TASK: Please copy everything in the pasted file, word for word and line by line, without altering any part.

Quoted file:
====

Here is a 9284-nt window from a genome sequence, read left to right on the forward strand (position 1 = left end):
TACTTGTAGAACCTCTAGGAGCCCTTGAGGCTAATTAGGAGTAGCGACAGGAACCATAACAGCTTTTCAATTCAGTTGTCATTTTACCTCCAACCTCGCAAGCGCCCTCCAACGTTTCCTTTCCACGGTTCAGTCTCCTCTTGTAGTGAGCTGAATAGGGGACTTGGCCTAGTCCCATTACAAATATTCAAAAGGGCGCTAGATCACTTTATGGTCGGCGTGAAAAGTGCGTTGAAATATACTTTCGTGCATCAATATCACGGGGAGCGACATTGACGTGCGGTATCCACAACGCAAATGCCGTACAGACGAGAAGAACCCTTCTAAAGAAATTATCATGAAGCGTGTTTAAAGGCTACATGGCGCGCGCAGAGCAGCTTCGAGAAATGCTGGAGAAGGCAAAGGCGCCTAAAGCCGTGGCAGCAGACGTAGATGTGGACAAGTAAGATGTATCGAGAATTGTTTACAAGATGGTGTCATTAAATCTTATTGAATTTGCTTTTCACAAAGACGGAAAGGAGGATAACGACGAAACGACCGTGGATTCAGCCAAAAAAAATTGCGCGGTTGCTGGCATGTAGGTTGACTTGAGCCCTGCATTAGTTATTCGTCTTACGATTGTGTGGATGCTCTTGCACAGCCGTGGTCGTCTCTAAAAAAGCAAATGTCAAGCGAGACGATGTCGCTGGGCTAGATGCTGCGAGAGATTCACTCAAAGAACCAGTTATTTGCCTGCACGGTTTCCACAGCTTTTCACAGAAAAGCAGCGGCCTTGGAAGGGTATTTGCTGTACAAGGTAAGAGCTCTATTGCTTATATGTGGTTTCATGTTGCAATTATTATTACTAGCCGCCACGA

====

Here is a 9284-nt window from a genome sequence, read left to right on the forward strand (position 1 = left end):
TACTTGTAGAACCTCTAGGAGCCCTTGAGGCTAATTAGGAGTAGCGACAGGAACCATAACAGCTTTTCAATTCAGTTGTCATTTTACCTCCAACCTCGCAAGCGCCCTCCAACGTTTCCTTTCCACGGTTCAGTCTCCTCTTGTAGTGAGCTGAATAGGGGACTTGGCCTAGTCCCATTACAAATATTCAAAAGGGCGCTAGATCACTTTATGGTCGGCGTGAAAAGTGCGTTGAAATATACTTTCGTGCATCAATATCACGGGGAGCGACATTGACGTGCGGTATCCACAACGCAAATGCCGTACAGACGAGAAGAACCCTTCTAAAGAAATTATCATGAAGCGTGTTTAAAGGCTACATGGCGCGCGCAGAGCAGCTTCGAGAAATGCTGGAGAAGGCAAAGGCGCCTAAAGCCGTGGCAGCAGACGTAGATGTGGACAAGTAAGATGTATCGAGAATTGTTTACAAGATGGTGTCATTAAATCTTATTGAATTTGCTTTTCACAAAGACGGAAAGGAGGATAACGACGAAACGACCGTGGATTCAGCCAAAAAAAATTGCGCGGTTGCTGGCATGTAGGTTGACTTGAGCCCTGCATTAGTTATTCGTCTTACGATTGTGTGGATGCTCTTGCACAGCCGTGGTCGTCTCTAAAAAAGCAAATGTCAAGCGAGACGATGTCGCTGGGCTAGATGCTGCGAGAGATTCACTCAAAGAACCAGTTATTTGCCTGCACGGTTTCCACAGCTTTTCACAGAAAAGCAGCGGCCTTGGAAGGGTATTTGCTGTACAAGGTAAGAGCTCTATTGCTTATATGTGGTTTCATGTTGCAATTATTATTACTAGCCGCCACGA